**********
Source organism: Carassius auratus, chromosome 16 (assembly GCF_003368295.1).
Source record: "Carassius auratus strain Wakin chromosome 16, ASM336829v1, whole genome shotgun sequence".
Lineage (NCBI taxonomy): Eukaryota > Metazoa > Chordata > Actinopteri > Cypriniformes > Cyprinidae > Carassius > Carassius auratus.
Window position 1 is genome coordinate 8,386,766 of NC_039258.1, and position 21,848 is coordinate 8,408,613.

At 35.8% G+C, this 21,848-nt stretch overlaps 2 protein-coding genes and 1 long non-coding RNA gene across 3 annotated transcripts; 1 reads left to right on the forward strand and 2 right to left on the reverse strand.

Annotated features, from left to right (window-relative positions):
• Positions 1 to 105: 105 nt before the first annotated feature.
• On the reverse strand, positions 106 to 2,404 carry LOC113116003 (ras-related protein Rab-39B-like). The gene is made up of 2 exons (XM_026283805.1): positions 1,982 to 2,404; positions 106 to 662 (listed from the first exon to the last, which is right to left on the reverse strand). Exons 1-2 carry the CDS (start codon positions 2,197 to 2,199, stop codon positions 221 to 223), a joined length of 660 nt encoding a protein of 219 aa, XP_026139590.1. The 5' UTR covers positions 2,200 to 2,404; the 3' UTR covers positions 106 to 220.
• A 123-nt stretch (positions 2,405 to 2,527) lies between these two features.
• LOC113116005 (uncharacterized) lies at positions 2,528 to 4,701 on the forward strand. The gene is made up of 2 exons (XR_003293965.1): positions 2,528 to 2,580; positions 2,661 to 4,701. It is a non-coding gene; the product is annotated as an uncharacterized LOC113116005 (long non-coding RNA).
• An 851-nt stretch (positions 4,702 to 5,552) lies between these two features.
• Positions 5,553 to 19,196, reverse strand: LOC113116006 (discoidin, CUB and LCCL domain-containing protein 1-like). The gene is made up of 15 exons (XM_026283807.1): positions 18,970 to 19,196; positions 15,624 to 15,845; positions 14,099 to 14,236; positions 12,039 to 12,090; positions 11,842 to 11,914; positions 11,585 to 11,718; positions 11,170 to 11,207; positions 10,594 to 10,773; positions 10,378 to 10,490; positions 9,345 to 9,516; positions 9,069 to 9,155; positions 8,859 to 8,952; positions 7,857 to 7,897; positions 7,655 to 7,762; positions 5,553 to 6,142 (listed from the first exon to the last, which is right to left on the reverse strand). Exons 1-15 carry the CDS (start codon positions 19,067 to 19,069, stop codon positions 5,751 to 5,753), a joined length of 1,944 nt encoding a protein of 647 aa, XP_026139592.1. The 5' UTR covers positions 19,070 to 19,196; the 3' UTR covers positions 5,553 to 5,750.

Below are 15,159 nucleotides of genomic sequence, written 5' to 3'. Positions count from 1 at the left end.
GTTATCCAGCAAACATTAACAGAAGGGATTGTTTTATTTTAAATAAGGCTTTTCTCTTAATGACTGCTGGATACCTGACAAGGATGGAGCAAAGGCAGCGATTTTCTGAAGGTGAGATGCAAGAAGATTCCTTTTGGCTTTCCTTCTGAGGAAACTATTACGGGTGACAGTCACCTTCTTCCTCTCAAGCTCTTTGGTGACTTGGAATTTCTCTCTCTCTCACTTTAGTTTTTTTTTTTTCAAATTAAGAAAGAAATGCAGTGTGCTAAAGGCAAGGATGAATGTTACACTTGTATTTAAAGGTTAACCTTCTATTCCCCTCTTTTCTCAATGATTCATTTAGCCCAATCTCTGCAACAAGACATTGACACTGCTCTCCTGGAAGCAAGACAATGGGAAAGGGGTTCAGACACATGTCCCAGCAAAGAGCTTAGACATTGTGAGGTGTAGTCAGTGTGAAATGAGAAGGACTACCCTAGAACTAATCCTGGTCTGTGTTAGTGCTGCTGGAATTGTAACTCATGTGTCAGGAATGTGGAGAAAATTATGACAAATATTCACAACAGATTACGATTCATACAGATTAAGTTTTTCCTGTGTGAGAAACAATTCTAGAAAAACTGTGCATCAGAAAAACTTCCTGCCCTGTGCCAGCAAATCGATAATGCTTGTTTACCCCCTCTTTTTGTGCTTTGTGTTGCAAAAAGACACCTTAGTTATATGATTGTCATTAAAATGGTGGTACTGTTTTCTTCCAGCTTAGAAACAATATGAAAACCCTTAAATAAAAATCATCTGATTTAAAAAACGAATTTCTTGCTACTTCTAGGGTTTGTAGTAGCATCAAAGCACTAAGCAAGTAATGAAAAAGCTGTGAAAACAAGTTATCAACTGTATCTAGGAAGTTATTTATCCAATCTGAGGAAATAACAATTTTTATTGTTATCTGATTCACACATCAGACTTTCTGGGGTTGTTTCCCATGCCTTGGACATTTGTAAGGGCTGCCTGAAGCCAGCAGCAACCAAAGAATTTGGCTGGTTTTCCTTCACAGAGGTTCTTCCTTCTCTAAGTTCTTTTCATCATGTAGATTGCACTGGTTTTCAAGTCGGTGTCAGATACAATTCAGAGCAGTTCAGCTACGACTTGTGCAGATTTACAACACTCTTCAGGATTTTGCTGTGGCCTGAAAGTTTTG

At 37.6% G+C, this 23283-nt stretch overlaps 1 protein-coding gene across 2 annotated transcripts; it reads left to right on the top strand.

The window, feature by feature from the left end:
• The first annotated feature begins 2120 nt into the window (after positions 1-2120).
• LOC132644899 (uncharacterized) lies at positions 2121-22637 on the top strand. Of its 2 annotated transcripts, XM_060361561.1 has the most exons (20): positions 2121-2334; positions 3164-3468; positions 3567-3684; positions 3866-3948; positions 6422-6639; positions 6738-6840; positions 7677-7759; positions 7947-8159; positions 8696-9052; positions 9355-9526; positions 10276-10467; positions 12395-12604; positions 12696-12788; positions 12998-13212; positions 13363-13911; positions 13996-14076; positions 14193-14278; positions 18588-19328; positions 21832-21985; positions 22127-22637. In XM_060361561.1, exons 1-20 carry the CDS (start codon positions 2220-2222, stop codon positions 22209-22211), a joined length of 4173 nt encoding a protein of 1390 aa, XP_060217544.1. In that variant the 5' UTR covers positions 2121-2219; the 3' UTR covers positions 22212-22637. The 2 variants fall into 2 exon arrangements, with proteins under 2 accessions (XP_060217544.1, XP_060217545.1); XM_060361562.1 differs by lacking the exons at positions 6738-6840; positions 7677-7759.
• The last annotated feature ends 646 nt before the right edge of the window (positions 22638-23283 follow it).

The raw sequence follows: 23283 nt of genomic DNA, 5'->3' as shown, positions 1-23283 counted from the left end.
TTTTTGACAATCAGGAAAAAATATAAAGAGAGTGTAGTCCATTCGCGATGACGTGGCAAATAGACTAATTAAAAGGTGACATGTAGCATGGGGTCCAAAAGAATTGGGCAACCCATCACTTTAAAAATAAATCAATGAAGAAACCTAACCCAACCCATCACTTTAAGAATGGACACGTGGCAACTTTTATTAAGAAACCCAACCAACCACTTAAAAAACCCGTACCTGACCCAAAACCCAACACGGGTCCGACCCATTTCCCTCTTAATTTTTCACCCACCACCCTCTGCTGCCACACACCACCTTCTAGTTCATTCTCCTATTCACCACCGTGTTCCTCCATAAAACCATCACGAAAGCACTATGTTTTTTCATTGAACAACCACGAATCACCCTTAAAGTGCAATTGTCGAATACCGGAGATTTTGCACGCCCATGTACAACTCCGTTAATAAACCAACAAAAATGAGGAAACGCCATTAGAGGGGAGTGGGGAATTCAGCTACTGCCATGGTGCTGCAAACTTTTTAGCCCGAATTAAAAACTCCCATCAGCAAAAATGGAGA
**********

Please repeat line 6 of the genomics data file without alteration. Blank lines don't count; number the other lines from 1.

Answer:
Annotated features, from left to right (window-relative positions):